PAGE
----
BREAK! Cibulkova is broken for the second time as Li Na finishes with a third consecutive backhand winner. Li Na 4 Cibulkova 0
Li Na gets break point with a couple of backhand winners.
Cibulkova fights back with a couple of forehand winners before Li Na holds serve with a backhand winner to the corner. Li Na 3 Cibulkova 0
Li Na is getting into her groove racing to a 40-0 lead with the second ace of the match after coming up confidently to the net to unleashing a forehand volley winner.
BREAK! Cibulkova is frustrated after being broken following her 25th unforced error. Li Na 2 Cibulkova 0
Li Na gets a break point with a forehand winner down the line.
Li Na hold serve after being 30-0 down with her forehand winners coming to her rescue. Li Na 1 Cibulkova 0
FIRST SET - LI NA 7 (7) CIBULKOVA 6 (3)
China's Li Na overcame some poor serving and an errant forehand to capture the first set of the Australian Open final in a tiebreak against Dominika Cibulkova on Saturday.
The fourth seed Li broke Cibulkova twice and had set point on serve at 6-5 but the feisty 20th seed survived to take the opener into a tiebreaker on a cool, breezy night at Rod Laver Arena.
The temperamental Chinese found her range in time to roar to a 5-1 lead in the tiebreak but Cibulkova marshalled her defences with aplomb, scrambling to chase down everything and pulled back to 5-3.
Li then blasted a huge return to earn three more set points but only needed one of them when Cibulkova netted a backhand.
Earlier, after a nervous start for both players, Li was the first to settle and unleashed a blistering backhand down the line to gain a break point in the opening game against the pint-sized 20th seed, who promptly double-faulted on the next point.
Under pressure from the counter-punching Cibulkova, Li notched two double-faults in a row to be broken back and Cibulkova held with a big serve to move 4-3 ahead.
Li Na wins the first set which lasted 70 minites winning a tie breaker 7-3 turning it around with foreand winners after Cibulkova had saved a set point. Li Na 7 (7) Cibulkova 6 (3)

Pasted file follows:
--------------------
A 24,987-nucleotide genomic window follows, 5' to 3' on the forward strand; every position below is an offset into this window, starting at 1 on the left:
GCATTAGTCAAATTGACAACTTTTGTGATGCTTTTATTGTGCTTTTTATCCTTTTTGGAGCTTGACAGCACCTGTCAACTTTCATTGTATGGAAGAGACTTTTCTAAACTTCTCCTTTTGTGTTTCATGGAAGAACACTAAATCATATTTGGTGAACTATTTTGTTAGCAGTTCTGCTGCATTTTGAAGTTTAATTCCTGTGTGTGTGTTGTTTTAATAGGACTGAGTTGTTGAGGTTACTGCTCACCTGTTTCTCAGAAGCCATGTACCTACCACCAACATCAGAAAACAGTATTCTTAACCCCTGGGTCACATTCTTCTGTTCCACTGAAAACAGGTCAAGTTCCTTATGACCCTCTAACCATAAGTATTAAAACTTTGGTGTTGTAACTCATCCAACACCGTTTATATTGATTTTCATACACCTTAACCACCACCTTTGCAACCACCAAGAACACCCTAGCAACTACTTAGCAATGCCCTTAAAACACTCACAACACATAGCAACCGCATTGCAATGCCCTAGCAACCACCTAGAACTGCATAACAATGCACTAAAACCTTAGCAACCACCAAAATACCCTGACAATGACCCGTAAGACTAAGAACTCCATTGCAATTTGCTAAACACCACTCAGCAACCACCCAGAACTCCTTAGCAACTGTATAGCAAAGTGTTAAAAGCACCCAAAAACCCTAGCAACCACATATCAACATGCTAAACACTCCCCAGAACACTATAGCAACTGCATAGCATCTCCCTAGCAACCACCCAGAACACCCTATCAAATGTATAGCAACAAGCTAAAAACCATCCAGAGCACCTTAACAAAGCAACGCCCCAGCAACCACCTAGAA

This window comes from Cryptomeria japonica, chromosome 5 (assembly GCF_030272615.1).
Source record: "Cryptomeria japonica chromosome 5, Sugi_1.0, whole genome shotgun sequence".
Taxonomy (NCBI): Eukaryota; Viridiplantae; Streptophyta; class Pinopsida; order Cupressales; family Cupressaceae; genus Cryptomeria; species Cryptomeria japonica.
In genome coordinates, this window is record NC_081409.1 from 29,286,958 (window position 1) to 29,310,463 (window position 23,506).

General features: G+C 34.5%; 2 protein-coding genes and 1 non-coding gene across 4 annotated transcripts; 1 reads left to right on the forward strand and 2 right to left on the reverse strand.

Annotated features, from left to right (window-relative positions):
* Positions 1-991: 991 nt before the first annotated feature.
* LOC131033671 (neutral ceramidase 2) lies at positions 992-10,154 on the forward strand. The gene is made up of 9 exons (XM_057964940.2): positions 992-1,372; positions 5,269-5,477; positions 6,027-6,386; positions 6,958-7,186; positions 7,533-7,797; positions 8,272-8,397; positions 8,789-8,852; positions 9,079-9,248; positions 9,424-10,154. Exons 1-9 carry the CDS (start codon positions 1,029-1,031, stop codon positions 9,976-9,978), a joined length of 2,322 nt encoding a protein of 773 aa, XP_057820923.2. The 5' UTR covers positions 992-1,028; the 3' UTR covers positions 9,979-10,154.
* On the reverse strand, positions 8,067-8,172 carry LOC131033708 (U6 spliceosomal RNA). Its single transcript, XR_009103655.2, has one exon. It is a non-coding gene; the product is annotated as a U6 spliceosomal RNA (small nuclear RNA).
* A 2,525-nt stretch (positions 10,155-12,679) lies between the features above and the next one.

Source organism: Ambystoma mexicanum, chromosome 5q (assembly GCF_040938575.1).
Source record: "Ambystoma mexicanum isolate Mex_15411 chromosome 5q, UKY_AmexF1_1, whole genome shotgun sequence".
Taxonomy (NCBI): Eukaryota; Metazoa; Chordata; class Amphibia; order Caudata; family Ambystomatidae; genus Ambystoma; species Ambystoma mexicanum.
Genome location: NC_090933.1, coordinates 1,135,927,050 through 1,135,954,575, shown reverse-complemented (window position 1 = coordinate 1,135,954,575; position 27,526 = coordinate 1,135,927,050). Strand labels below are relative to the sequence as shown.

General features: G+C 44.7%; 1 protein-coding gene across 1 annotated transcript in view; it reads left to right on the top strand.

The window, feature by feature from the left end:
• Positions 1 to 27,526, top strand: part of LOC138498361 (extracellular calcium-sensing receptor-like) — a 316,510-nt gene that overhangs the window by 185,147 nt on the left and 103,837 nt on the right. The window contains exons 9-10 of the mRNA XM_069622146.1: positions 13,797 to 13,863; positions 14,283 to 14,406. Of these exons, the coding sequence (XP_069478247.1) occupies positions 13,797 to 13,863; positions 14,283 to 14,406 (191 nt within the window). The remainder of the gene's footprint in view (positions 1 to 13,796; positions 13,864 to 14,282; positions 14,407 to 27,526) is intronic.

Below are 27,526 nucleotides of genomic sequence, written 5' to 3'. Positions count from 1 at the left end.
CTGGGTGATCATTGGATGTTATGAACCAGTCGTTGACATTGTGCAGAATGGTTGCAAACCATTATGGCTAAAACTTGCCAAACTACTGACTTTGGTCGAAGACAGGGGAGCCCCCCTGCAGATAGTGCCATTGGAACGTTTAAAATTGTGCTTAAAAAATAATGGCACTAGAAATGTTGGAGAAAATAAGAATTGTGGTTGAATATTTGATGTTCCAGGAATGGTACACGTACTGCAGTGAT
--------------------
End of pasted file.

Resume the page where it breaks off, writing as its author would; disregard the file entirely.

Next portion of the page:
BREAK! Cibulkova forces a tie-break after on her second break point with a forehand winner and forcing a backhand error. Li Na 6 Cibulkova 6
Li smashes a backhand out when serving for the set.
Cibulkova gets a break point as Li Na misses a forehand volley at the net before forcing deuce with a forehand winner.
Cibulkova is up 30-15 as Li Na commits unforced errors before firing in a backhand winner.
Li Na wins the first point with a couple of forehand winners as she serves for the set.
BREAK! Cibulkova is broken for the second time as Li Na regains the lead. Li Na 6 Cibulkova 5
Li Na gains two break points after an excellent rally before firing a backhand cross court winner.
Cibulkova is pumped up after winning the opening point with longest rally of 23 shots so far but is down 15-30 after yet another double fault.
ACE! Li Na hold serve with the first ace of the match. Li Na 5 Cibulkova 5
Cibulkova manages to hold serve and the lead after a tight game after a lucky net point off a backhand.
Li Na gets a break point with a fierce backhand but is let down once again by her forehand. Li Na 4 Cibulkova 5
Li Na forces deuce after a backhand winner to the corner while Cibulkova lose advantage with her fifth double fault of the set.
Li Na hold serve with some precision backhand returns. Li Na 4 Cibulkova 4
Cibulkova holds serve to lead for the first time in the opening set despite another double fault after racing to 40-0 lead with a powerful forehand winner. Li Na 3 Cibulkova 4
BREAK! Li Na is broken as she double faults for the second time. Li Na 3 Cibulkova 3
Cibulkova gets two break points as Li Na double faults for the first time.
Cibulkova puts pressure on Li Na forcing the pace during a long rally before firing a backhand winner.
Cibulkova holds serve despite a double fault after racing to a 40-0 lead as Li Na commits unforced errors. Li Na 3 Cibulkova 2
Luck seems to favour Li Na winning a crucial backhand volley off the net while Cibulkova appears to stumble as the Chinese holds her serve comfortably. Li Na 3 Cibulkova 1
Cibulkova saves two break points to hold serve for the first time as Li Na sprays a forehand wide. Li Na 2 Cibulkova 1
Cibulkova saves a break point with a forehand winner down the line but loses advantage as Li Na fires a powerful backhand.
Li Na hold serve delivering some backhand winners. Li Na 2 Cibulkova 0
BREAK! Li Na wins a nervy opening game as Cibulkova double faults twice.. Li Na 1 Cibulkova 0
Cibulkova opens proceedings by serving and concedes the first two points to Li with erratic returns.